IN a vivid reminder of a country still riven by violence, insurgents marked yesterday's tenth anniversary of the invasion of Iraq with a co-ordinated series of car bombs in Baghdad that left around 50 dead and hundreds injured.
The invasion may have eclipsed Iraq's psychopathic dictator but it also destroyed the country's military, security and political structures, along with any hope of stability.
Today Iraq's very existence as a unified state hangs in the balance, as Prime Minister Nouri al-Maliki fights challenges from both the Kurds in the north and the Sunnis in the west.
Few of the many thousands who marched against the war in Glasgow and elsewhere in 2003 would deny that Saddam Hussein was an odious dictator, who had tortured and killed many of his own people. But, as The Herald argued at the time, that in itself was not a rationale for invading his country. Under international law, the aim of regime change per se is not a justification for war.
That is why the then Prime Minister Tony Blair laid so much store by his dossier, which purported to lay out evidence of the Iraqi dictator's weapons of mass destruction (WMD) and links to al-Qaeda. If neither of those claims held water, then Mr Blair and his ally George Bush were taking their countries into an illegal war on a false prospectus. So it has proved. It never seemed likely that al-Qaeda regarded Saddam as anything more than a degenerate despot. And it is now clear that heavy qualifications from MI6, CIA and other agencies around dubious and vague claims about WMD were omitted from the dossier. Contrary evidence was ignored. Either Mr Blair lied or, having committed himself privately to joining the US President in tackling Saddam, he somehow convinced himself that the evidence of the threat added up.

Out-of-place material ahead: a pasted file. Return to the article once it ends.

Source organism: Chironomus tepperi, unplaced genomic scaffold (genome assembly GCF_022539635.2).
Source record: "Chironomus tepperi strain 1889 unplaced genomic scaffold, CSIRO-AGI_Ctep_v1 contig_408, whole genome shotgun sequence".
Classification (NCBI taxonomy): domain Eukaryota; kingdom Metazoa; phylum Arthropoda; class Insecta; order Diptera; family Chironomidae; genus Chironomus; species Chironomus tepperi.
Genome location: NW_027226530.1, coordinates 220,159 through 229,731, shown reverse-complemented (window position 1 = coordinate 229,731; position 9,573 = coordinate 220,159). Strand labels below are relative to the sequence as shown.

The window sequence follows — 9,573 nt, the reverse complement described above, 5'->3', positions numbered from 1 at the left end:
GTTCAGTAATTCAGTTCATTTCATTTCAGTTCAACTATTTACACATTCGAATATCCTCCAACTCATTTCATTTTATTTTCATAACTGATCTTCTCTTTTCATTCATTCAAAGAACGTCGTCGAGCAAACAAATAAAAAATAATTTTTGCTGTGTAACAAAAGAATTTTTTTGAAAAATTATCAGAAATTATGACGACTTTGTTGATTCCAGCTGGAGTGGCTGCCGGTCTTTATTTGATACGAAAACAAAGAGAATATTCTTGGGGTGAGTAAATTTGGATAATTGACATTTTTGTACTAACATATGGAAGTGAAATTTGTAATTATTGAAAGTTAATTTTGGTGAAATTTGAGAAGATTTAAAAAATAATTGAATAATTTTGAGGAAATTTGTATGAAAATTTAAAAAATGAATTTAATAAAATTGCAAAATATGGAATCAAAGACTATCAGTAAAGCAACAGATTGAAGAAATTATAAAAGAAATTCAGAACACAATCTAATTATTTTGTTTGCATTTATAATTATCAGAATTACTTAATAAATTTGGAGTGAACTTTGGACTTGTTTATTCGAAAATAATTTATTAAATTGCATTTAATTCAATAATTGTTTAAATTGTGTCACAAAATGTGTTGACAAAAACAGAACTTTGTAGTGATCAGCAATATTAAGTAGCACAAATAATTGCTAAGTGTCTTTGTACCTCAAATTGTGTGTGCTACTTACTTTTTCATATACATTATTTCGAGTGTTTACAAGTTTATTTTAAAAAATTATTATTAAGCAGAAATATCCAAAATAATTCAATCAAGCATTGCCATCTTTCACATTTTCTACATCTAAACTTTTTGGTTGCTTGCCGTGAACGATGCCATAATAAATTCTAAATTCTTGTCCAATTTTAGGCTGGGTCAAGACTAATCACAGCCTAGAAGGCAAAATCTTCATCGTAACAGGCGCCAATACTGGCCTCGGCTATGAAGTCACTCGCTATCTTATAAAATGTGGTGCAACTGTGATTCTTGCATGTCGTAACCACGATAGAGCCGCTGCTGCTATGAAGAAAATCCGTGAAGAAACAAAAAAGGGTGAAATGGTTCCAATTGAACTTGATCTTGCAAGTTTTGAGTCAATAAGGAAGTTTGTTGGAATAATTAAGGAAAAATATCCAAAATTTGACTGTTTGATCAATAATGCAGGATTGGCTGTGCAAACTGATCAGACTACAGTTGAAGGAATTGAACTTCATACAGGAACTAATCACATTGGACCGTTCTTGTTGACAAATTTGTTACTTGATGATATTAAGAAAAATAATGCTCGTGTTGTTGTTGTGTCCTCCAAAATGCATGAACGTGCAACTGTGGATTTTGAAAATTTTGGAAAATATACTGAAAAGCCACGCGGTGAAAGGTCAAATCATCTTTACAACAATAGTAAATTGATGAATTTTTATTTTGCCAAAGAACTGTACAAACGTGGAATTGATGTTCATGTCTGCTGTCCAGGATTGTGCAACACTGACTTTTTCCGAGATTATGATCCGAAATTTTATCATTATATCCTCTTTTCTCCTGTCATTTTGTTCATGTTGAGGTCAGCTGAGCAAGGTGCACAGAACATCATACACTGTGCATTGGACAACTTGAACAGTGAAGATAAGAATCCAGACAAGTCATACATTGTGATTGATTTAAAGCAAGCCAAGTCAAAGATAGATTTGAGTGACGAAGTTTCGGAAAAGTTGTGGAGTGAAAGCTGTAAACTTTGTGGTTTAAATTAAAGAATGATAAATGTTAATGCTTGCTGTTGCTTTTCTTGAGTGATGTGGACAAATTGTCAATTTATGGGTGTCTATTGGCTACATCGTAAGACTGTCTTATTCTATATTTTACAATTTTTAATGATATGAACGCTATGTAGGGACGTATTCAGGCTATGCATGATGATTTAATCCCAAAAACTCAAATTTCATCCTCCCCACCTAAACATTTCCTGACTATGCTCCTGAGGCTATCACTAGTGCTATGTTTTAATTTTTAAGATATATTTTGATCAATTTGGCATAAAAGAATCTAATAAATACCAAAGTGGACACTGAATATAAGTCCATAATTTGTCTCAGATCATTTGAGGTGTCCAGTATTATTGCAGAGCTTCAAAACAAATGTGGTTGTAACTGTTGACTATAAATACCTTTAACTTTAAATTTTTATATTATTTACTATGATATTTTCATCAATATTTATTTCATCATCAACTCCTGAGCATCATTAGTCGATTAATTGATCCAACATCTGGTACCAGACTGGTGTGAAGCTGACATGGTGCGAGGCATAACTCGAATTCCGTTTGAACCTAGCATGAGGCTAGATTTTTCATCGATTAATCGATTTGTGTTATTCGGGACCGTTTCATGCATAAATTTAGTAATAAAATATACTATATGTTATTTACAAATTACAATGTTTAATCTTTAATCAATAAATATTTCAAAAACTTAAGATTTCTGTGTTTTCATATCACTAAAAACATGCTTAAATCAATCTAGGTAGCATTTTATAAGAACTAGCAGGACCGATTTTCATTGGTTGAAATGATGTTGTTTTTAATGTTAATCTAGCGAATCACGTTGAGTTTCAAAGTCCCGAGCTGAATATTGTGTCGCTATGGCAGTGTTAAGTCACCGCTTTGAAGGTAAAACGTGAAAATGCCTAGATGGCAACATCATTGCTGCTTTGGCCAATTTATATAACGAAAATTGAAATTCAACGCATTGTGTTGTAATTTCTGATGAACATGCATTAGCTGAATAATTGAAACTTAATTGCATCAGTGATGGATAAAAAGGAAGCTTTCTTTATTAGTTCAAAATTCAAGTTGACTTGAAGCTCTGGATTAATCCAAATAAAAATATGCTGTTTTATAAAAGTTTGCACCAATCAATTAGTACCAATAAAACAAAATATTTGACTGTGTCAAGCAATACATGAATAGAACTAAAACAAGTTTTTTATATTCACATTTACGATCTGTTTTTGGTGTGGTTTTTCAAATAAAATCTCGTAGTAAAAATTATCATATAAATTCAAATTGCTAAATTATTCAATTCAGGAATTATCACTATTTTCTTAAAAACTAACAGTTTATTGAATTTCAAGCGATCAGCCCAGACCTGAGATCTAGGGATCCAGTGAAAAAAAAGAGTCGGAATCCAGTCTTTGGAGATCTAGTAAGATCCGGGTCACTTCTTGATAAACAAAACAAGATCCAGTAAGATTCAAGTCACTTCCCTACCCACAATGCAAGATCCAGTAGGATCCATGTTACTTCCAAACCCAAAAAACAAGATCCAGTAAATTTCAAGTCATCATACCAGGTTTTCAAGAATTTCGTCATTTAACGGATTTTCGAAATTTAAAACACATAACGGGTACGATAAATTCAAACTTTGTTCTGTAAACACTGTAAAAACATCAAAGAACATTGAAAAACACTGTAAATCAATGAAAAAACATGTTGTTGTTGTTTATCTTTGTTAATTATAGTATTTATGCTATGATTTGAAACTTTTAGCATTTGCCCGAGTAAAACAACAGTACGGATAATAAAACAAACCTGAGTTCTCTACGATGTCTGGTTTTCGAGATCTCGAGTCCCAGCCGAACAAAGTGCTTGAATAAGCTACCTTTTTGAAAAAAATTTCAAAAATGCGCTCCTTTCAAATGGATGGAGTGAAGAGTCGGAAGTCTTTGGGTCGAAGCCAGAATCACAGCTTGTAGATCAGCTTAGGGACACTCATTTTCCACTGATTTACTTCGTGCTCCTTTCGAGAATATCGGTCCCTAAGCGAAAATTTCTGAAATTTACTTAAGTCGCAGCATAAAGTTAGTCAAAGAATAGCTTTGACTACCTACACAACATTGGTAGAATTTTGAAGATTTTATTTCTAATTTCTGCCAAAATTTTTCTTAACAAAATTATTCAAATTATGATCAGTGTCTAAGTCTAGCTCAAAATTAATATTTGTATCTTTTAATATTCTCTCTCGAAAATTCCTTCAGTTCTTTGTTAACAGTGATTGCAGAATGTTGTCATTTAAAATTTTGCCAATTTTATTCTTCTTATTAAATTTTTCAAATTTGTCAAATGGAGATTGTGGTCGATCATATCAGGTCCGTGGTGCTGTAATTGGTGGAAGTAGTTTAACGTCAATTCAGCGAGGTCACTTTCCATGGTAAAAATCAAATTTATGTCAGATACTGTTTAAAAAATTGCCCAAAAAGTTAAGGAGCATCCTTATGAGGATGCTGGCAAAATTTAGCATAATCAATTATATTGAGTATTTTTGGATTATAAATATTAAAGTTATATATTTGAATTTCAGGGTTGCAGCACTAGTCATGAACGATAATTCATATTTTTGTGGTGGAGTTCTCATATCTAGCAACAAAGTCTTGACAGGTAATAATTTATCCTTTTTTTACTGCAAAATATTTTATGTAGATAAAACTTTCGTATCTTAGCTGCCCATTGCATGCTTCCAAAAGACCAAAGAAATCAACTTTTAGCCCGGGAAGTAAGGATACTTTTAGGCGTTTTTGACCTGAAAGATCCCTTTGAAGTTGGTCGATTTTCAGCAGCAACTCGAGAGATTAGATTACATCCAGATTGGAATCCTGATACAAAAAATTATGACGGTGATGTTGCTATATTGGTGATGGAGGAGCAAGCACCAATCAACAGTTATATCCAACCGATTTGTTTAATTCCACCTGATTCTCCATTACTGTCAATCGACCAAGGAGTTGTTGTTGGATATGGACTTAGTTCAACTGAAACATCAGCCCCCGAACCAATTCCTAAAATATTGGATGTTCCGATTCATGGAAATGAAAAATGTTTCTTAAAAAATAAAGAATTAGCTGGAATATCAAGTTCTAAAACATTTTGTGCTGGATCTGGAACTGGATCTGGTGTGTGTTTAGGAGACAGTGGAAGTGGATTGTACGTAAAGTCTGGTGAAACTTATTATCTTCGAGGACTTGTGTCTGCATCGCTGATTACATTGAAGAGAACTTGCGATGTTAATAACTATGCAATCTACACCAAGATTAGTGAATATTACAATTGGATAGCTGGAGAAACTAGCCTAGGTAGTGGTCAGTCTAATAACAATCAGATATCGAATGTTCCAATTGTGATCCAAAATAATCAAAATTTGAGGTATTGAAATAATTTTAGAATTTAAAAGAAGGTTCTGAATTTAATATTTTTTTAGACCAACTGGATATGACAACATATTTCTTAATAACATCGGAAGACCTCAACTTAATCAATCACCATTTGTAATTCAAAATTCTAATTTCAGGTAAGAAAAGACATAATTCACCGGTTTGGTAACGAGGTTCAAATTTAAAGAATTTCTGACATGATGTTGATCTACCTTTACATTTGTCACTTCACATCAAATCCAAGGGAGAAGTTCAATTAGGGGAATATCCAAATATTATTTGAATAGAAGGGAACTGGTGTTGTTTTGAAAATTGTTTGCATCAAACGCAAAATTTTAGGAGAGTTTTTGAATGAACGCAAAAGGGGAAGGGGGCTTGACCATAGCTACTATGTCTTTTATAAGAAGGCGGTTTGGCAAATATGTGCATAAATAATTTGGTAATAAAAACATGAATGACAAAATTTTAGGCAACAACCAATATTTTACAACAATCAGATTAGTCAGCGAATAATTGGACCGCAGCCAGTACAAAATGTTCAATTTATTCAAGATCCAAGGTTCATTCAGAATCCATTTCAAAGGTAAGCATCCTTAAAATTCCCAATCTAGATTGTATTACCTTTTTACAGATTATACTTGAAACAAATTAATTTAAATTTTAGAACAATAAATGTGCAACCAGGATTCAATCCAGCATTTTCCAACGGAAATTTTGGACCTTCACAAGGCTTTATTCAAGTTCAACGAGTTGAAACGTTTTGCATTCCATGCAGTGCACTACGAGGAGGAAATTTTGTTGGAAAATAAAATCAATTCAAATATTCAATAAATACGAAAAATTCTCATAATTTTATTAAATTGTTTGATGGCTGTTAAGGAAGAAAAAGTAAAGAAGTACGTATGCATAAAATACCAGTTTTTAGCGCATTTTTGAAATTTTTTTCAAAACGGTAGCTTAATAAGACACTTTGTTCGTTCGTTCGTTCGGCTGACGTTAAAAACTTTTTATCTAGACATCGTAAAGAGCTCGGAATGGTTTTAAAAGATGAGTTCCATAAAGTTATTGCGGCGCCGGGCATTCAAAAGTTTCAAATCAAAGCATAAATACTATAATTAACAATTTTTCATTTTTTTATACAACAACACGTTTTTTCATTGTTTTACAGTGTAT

History will credit Mr Blair's governments with some impressive achievements, including the Good Friday agreement and lifting many households out of poverty, but the disaster of Iraq will forever define his premiership.
The cost will resonate for decades to come. The £10bn from the UK exchequer pales beside the lost lives of 179 service men and women, along with more than 3500 injured and thousands more who have lost their peace of mind as a result of what they saw in combat. The death toll in Iraq itself is closer to 100,000 and, despite the billions allocated for reconstruction, most has gone on military and security objectives, not the roads, utilities, schools and hospitals that are desperately required. Since 2000 Iraq has lost more than half its doctors.
In geopolitical terms too, the cost is incalculable: the fatal distraction from the conflict in Afghanistan, where the Taliban now lurks in the wings, waiting to grab power back the moment Nato leaves; the rise and rise of Iran to fill the power vacuum left by the disintegration of Iraq; and the discrediting of the whole philosophy of liberal interventionism to the point where the people of Syria have been left at the mercy of a regime every bit as ruthless as Saddam.
Iraq has damaged the UK's image abroad, especially in the Muslim world, and at home it has contributed to the erosion of trust in politicians in general. Few may mourn the passing of Saddam Hussein but in every other respect, this anniversary offers precious little to celebrate.
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